Tidbits and Quotes
– The opening bit of Milhouse rushing to the Simpson house is fantastic, a shockingly great visual piece of animation, with more life in it than I’d seen on the show for many seasons. Sure enough I see Lauren Macmullen’s name pop up as director; seems that every time I notice the show is looking exceptional visually, it’s a show she did. She only has two more episodes left unfortunately, they would have been wise to keep her around.
– The Domino’s shot, Flanders actually swearing, the bullies taunts actually feeling legitimate and not jokey, Hibbert’s Kool & the Gang air freshener (“Celebration’s over, boys,”) Homer being a bonehead (“A ten-speed bike? What did your mother say?” “She said yes.” “I said no!” “I’m confused, which is it?!”) I was completely stunned at how much was working in the first act, and continued to work through the entirety. If not for that goddamn B-plot, this one would be top of the heap of latter-day episodes. Not even the spring-loaded first aid kit could sully my mood out of act one, it was just a mild abrasion on a so-far-so-good show.
– There’s something endearing about Homer riding around on a tricycle inside that suit making robot noises. Also shocking that in basically every episode now I either hate Homer or am bewildered by him, for once not only am I on his side but I’m enthralled by him and his efforts.
– Nice banter between the Robot Rumble hosts (“He’s killing him softly with his saw!” “Killing him softly?” “With his saw!”)
– One of the only things I hate about the main story is the montage sequence, where we see Homer’s other competitors: Reverend Lovejoy and Jessica, and Chief Wiggum and Ralph. The former I don’t buy condoning this type of show, and I don’t buy either of them having the technical know-how to build a functional robot, especially the latter. Why not have it be random families like the first match? The end does bring back Frink’s son though, apparently not killed after the incident way back in “Brother, Can You Spare Two Dimes?” I like that he doesn’t speak a word, just mimics his father’s look and movements, like he’s some kind of clone or something.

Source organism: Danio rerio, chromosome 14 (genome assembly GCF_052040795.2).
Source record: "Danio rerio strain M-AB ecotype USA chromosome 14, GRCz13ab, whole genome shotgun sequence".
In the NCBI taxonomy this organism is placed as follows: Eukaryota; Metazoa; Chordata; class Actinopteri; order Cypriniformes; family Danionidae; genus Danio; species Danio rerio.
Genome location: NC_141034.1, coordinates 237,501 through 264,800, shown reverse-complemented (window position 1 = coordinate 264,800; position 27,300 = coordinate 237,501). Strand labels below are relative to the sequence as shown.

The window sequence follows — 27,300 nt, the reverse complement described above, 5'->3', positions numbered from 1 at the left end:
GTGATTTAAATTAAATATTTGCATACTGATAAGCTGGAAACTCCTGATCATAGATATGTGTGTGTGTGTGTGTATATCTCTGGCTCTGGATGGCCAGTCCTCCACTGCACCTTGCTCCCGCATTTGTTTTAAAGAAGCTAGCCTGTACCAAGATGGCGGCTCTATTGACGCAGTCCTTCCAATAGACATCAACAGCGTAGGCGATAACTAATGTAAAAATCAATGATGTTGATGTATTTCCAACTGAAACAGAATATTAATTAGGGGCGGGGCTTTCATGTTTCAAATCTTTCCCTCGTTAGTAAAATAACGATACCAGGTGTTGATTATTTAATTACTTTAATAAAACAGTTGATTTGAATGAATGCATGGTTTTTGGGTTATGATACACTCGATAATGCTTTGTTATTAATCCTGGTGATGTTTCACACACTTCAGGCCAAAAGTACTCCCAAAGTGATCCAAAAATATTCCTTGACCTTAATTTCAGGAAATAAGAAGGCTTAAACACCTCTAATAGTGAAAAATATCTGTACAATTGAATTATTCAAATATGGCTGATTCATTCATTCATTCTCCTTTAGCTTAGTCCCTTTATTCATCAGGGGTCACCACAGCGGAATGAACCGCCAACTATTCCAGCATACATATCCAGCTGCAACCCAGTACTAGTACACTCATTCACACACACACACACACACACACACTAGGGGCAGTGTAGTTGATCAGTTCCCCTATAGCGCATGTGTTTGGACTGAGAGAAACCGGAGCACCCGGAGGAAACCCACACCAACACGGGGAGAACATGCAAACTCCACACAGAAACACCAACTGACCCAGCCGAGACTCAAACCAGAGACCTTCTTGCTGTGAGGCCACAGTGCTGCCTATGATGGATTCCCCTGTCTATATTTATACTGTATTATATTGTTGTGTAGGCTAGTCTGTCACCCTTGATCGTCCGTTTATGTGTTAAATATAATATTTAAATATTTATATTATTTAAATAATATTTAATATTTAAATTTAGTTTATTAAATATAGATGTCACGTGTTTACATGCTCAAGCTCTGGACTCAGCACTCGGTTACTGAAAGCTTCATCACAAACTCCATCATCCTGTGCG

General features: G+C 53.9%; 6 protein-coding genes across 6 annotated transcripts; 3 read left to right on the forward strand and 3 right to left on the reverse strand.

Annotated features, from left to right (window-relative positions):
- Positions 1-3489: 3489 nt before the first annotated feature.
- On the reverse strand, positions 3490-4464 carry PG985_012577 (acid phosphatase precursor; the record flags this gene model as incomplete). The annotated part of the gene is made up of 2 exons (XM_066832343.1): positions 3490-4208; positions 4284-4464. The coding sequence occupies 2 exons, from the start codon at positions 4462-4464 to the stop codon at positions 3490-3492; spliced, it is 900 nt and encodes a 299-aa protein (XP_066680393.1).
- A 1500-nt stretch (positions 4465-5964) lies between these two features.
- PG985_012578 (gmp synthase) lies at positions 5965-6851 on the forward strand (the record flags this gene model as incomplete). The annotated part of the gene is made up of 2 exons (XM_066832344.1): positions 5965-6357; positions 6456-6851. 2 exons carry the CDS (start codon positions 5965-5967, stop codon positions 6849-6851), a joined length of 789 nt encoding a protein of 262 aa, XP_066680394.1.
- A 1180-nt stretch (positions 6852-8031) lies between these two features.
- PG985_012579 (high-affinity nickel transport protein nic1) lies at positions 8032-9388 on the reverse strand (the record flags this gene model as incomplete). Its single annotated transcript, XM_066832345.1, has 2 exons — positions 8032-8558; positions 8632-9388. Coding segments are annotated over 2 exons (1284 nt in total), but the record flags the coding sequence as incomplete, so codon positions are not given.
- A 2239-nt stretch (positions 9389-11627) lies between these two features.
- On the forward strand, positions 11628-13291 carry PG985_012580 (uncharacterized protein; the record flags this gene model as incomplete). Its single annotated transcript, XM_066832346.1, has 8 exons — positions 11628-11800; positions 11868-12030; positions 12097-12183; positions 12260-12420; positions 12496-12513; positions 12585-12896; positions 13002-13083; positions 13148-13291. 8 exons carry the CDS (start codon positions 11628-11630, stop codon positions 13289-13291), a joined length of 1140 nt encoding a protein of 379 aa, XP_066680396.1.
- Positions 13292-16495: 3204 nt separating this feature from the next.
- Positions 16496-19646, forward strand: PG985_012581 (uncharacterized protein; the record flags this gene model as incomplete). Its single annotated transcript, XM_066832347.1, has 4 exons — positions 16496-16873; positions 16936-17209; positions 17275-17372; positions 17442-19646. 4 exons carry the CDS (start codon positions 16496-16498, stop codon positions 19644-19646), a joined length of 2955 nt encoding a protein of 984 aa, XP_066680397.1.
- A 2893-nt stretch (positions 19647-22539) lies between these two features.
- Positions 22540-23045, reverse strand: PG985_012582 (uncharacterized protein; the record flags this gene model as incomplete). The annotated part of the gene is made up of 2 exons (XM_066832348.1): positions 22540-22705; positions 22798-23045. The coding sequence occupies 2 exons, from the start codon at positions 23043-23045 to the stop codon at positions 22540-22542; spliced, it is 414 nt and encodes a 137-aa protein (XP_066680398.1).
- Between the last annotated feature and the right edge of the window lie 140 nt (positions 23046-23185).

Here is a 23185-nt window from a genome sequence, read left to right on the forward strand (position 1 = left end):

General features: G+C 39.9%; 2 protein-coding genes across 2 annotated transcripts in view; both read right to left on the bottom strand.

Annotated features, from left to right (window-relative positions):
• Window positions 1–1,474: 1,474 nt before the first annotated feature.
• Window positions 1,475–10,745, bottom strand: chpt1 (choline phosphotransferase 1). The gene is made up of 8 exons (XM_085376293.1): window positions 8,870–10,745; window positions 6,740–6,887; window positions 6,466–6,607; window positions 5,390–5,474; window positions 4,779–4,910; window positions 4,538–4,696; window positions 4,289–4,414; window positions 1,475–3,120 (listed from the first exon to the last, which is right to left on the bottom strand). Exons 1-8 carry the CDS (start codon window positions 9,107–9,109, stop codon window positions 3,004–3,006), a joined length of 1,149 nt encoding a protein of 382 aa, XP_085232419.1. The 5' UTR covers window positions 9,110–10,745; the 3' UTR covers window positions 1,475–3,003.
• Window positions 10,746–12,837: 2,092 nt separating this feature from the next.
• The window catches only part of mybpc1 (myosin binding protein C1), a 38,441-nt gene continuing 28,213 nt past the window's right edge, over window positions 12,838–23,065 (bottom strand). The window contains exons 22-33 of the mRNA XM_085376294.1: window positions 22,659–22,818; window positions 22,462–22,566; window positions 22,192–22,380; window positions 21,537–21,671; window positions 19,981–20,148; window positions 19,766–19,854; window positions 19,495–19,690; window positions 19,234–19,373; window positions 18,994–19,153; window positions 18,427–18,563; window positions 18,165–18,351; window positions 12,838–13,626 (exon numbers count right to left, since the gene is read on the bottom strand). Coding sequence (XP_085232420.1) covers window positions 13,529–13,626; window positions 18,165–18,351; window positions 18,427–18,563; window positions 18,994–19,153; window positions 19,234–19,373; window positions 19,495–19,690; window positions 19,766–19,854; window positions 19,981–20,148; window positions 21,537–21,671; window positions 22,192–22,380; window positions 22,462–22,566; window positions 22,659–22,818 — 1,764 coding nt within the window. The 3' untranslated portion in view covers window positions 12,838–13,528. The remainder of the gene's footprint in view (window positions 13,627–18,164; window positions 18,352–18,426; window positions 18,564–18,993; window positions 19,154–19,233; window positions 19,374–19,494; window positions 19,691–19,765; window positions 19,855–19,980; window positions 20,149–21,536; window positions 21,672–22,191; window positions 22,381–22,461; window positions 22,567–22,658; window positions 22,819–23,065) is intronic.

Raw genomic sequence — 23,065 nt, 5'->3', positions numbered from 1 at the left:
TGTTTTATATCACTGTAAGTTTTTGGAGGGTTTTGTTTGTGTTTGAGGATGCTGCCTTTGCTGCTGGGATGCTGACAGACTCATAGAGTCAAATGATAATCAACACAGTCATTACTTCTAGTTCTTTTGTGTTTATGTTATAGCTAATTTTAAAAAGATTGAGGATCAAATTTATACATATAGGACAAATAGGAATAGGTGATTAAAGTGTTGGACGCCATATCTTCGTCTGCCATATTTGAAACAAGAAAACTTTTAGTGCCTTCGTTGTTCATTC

– I don’t even want to talk about the B-plot. Not even the mention of Armin Tamzarian. I will say that I definitely wouldn’t trust any cat given to me by the Crazy Cat Lady. The myriad of diseases it must carry…
– Love the animation of Homer squeezing out of the robot frame like a tube of toothpaste, and the twist that Frink programmed the robot to abide by Asimov’s rules to never harm humans. Homer is declared the winner by default (“Show me where in the rule book it says a human can’t be a robot!” “Right here. Rule one.”)